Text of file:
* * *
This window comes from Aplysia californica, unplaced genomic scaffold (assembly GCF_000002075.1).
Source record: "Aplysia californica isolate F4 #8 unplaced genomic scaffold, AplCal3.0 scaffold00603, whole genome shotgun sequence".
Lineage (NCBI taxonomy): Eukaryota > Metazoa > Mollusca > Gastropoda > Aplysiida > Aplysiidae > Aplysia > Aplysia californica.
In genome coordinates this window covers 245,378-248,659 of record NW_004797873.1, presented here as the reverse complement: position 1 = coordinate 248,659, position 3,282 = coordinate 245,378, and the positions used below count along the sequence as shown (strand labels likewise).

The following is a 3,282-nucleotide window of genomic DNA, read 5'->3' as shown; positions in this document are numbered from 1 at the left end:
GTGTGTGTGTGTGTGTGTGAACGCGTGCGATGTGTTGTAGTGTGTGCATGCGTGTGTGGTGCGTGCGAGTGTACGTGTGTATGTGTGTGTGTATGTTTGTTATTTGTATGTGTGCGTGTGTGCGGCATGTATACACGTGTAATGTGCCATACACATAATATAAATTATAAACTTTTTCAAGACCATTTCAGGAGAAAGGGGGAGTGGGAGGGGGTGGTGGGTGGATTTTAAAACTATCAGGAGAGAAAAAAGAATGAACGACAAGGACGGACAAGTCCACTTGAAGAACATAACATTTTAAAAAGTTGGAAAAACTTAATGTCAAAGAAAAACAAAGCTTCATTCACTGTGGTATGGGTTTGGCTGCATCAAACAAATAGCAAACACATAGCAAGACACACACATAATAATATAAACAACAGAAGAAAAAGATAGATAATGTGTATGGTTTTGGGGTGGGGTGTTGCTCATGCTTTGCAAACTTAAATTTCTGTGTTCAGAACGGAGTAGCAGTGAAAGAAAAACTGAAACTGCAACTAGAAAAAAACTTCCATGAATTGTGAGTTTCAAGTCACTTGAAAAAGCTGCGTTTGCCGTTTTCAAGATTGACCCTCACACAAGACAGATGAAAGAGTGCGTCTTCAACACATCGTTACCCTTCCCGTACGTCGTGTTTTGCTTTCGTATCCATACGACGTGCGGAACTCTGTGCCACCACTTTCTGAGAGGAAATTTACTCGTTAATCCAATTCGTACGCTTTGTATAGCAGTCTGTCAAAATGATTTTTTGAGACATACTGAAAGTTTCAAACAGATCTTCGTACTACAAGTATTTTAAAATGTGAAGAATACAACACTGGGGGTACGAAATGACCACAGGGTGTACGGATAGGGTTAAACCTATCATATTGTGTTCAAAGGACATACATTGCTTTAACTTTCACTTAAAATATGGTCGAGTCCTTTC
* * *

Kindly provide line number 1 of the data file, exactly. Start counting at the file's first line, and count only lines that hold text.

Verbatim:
This window comes from Aplysia californica, unplaced genomic scaffold (assembly GCF_000002075.1).